Serving in South India, I was warned constantly about the relentless summer heat. Because my Fellowship service site was at a residential school, students were sent home during the hottest part of the year (late April through early June), so I had nothing with which to distract myself during the heatwave. I could have chosen to work remotely while the students were gone, opting to stay somewhere with air conditioning or a steady breeze, but I ended up staying on site for much of the month. And that gave me opportunities I would have otherwise missed out on.
One such opportunity was the offer to visit a coworker’s family in the southwestern part of Tamil Nadu, Tenkasi. After a 12-hour train ride, we took a bus ride to another bus, arriving at her family’s home almost 16 hours after we originally left the school. Tenkasi is near the border between Tamil Nadu and Kerala, and so is a bit cooler than where I was serving near Kanchipuram. What I had not known until I visited was that my coworker’s entire extended family and many of the neighbors she grew up around, were all involved in organic agriculture in some way. Because my Fellowship project was focused on sustainable and organic growing practices, during our visit my coworker took me around to a variety of different growing operations – the most exciting, for me, being the sugarcane farm where they make jaggery.
Jaggery, or vellam in Tamil, was a new food for me when I first came to India. For those who haven’t had the pleasure of eating it, jaggery is an unrefined sugar made from boiling raw sugarcane juice until it solidifies. To me, it tastes like a mix between brown sugar and molasses. In my experience, it was used commonly in many South Indian kitchens and dishes. There are many people who swear by its health benefits, especially when compared to white refined sugar.
But an issue that I heard come up a lot anecdotally was that most jaggery available for purchase in grocery stores and markets had additional additives and preservatives that people did not always feel comfortable ingesting. A study on jaggery in 2006 found that “chemical clarificants… [such as] hydro, super-phosphate, phospohoric acid, chimiflocks and alum [have been reported].” What was unique about the sugarcane farm that we visited was that the jaggery was made on-site with no additional preservatives, additives, or chemicals. This not only ensured that people felt they were getting a healthier, more wholesome product, but also allowed the farmer to get a higher market price.
Because everything was produced on-site, we were able to see the whole process of making jaggery. We started in the sugarcane fields. Contrary to more conventional farming methods, where after a sugarcane harvest the stalks are burned and the field is left empty, the farm we were visiting left the stalks in the field for groundcover. All remaining plant material was left as mulch, and in between the stalks was planted cover crop until the stalks regenerated the sugarcane. The crop that we saw had been growing for over 25 years!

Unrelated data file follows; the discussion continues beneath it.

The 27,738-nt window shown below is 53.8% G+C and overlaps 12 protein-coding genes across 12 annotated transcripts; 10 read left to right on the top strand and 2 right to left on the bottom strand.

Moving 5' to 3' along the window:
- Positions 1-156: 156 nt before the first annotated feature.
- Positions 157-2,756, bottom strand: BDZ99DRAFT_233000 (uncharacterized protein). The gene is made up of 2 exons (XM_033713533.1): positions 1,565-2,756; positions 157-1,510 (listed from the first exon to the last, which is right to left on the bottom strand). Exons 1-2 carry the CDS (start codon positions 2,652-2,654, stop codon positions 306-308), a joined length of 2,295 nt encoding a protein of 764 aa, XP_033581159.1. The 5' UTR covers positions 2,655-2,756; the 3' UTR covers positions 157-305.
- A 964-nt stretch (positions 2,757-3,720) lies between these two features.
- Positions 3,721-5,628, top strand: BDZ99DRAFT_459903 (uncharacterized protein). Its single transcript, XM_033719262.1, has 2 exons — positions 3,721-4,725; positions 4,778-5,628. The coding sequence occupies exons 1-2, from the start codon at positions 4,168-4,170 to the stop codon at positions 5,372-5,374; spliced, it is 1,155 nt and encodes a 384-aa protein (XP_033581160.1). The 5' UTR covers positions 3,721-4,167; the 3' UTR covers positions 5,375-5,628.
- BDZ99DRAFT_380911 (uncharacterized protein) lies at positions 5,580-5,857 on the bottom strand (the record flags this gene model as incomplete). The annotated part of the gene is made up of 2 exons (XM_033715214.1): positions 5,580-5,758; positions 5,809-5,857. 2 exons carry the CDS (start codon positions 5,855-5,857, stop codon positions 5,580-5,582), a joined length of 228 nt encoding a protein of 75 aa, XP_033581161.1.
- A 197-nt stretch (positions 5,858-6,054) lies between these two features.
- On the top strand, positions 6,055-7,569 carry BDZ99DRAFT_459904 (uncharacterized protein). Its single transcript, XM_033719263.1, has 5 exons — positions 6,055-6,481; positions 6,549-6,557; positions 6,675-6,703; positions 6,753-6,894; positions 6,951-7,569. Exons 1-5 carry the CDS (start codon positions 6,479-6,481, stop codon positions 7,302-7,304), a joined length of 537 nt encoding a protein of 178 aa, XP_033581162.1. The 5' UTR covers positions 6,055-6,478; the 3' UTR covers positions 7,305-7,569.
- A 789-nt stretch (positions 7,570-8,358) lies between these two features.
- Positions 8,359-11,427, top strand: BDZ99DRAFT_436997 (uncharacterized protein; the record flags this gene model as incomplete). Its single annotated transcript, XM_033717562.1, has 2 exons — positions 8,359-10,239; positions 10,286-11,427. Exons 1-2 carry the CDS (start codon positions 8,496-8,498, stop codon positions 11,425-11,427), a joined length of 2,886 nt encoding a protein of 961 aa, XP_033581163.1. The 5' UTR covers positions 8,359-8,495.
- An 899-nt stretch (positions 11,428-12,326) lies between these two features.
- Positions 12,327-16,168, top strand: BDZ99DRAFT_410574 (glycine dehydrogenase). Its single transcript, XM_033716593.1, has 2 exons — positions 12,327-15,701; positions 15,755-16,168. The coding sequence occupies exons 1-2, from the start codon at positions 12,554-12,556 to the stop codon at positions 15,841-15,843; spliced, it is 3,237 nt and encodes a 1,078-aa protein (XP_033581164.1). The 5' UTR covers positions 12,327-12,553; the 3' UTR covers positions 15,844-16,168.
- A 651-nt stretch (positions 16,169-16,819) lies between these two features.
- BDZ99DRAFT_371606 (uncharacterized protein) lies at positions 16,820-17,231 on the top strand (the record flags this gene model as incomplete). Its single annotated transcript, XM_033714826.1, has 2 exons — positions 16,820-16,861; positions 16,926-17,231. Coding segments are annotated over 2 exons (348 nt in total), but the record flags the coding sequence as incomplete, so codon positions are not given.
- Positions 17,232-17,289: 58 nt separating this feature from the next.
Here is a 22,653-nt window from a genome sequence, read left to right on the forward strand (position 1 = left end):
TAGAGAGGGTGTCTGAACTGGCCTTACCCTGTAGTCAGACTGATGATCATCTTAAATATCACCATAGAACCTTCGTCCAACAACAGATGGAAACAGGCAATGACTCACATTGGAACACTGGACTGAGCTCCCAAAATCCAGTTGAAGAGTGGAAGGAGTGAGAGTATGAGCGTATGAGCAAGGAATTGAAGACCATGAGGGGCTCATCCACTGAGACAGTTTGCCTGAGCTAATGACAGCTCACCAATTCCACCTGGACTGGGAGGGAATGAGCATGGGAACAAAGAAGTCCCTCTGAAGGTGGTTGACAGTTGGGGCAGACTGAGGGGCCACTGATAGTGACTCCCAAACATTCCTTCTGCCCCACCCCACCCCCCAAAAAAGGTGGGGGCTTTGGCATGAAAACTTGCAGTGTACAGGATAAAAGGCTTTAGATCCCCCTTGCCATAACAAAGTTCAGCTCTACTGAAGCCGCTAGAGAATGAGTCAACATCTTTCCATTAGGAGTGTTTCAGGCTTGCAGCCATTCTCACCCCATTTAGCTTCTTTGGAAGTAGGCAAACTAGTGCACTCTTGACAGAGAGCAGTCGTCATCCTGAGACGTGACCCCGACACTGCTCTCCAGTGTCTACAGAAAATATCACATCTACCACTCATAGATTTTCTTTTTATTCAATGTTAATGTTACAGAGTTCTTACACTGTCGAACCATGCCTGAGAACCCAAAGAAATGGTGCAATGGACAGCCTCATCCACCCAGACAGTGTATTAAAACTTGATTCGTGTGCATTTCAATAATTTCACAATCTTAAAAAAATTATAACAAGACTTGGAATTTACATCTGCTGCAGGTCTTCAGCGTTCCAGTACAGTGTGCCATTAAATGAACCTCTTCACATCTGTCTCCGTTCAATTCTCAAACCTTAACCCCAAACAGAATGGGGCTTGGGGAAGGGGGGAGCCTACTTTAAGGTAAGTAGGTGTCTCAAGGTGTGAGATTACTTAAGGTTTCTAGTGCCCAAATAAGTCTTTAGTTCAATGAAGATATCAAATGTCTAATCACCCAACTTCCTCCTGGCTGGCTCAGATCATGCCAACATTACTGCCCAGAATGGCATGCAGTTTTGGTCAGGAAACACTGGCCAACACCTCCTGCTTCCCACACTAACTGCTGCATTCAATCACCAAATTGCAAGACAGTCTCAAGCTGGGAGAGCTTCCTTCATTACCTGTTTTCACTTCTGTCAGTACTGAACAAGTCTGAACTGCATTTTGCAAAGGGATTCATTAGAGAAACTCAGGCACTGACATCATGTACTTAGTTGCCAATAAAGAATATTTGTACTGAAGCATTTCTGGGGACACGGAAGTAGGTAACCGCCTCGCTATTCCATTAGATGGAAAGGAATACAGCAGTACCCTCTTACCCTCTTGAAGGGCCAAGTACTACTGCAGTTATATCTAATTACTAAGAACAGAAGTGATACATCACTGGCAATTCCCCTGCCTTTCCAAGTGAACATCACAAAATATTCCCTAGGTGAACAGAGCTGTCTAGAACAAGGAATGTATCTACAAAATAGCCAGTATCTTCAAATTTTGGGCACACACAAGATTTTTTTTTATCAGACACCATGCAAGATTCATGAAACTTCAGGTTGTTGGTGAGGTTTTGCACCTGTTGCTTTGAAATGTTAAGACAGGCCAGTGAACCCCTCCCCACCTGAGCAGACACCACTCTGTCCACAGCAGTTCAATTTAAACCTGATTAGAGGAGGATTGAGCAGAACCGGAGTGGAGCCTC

After harvesting, the sugarcane is pressed into raw, unprocessed sugarcane juice. These juice presses are also a common sight on the side of roads in the hot summer months – sugarcane juice on its own is a deliciously cooling beverage.
But to make jaggery, the juice is then poured into a large vat and boiled, sometimes for hours. The liquid needs to be stirred constantly, and any impurities or froth that comes to the top needs to be skimmed off. In 110 degree Fahrenheit heat (43 degrees Celcius), this is probably the most challenging job. After boiling, the sugarcane juice has become more solid and paste-like, and the vat is tipped into a wooden mold. After cooling and drying, the paste is shaped into balls, and the jaggery is ready!
Perhaps the most impressive part of this operation (other than the fact that everyone was working in 110 degree heat near an open fire) was that there was obvious order to it. Rather than harvesting all the sugarcane at once, the fields are harvested in segments. Sugarcane is brought fresh to the press, which is then turned into juice and boiled. The dried stalks once the juice was pressed was used to light the fire to boil the juice. Each field, juice, and boiling process was meticulously planned so that nothing would go to waste.
Well, I take that back. The actual most impressive part of the operation was the finished product. I’m not one to eat sugar plain, but having just seen the whole process, I had to give it a taste. And compared to some of the jaggery I had at the market, this was a night and day difference. It was definitely worth the long journey.
Jagannadha Rao, PVK, et al. “Jaggery- a Traditional Indian Sweetener.” Jaggery – A Traditional Indian Sweetener, Indian Journal of Traditional Knowledge, 14 Sept. 2006, www.niscair.res.in/sciencecommunication/researchjournals/rejour/ijtk/fulltextsearch/2007/January%202007/IJTK-Vol%206(1)-January%202007-pp%2095-102.htm.
“5 Unbeatable Health Benefits of Jaggery.” India Today, 25 Dec. 2015, www.indiatoday.in/lifestyle/wellness/story/benefits-of-eating-jaggery-or-gur-used-as-natural-sweetener-aids-in-degestion-better-than-white-sugar-278846-2015-12-24.